I can finally share some details on the next book. ‘Parting Shots’ is going to be the secret history of our times and society, as revealed through resignations.

 

And I’d like your recommendations! Mostly, we’re talking Rebekah Brookses and Thatcher cabinet ministers, but I’d love to quote some unknown examples, too – and spectacular/fun/vicious/poor/epic/drunk/great/unwise resignation letters or speeches. So if you’ve ever sent, received, said or heard any particularly good ones, would love to hear about it. I’ll credit you in the book, and pay in booze/Amazon vouchers for any I quote… I thank you!

 

Watch this space for an update in the next couple of weeks…

News: Catch Matt performing in the Literary Death Match at London’s Stoke Newington Literary Festival, June 2nd!

I’ll be facing off against some of Britain’s best writers and comedians in the 26th Literary Death Match at London’s hipsterest literary festival this June.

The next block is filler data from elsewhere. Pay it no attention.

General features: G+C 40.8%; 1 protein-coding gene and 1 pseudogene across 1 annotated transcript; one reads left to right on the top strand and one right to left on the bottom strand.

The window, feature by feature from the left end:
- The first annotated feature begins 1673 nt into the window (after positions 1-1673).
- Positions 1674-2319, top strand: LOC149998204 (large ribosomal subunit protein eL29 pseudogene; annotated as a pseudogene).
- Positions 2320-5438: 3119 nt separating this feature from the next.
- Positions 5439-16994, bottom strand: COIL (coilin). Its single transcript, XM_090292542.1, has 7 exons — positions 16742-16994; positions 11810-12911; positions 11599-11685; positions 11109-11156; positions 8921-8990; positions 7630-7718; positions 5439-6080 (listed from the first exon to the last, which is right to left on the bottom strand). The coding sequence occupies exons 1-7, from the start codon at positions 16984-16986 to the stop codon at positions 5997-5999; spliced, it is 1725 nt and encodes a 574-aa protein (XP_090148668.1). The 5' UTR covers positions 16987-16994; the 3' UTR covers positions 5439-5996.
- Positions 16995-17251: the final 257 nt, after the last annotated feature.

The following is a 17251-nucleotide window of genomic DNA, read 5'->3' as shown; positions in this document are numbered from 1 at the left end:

If you’ve not yet had the pleasure of sampling Outlaws Inc., or enjoyed it but suspect what it might be missing is a live, onstage setting in which its woefully under-prepared author reads bits of it out on stage for a panel of comedy judges, vying with four other authors for a place in the final of some tipsy, nerd-friendly version of a gladiatorial contest, then Stoke Newington Literary Festival on June 2nd 2012 is the place to be.

 

The 26th Literary Death Match sees me lining up against ace novelist Anna Raverat, top comedian Andy Zaltzman, and acclaimed author of 50 Ways To Find A Lover Lucy Ann Holmes. (My performance will be the only non-fiction reading on the bill, so not sure how that’ll go down.) The performances will be analysed, lampooned and otherwise picked apart for the entertainment of the baying mob, by a panel of all-star judges. After each pair of readings, in which authors face off, the judges  select their favorite to advance to the finals based on “literary merit, performance and intangibles” and give their own often hilarious commentary on each story.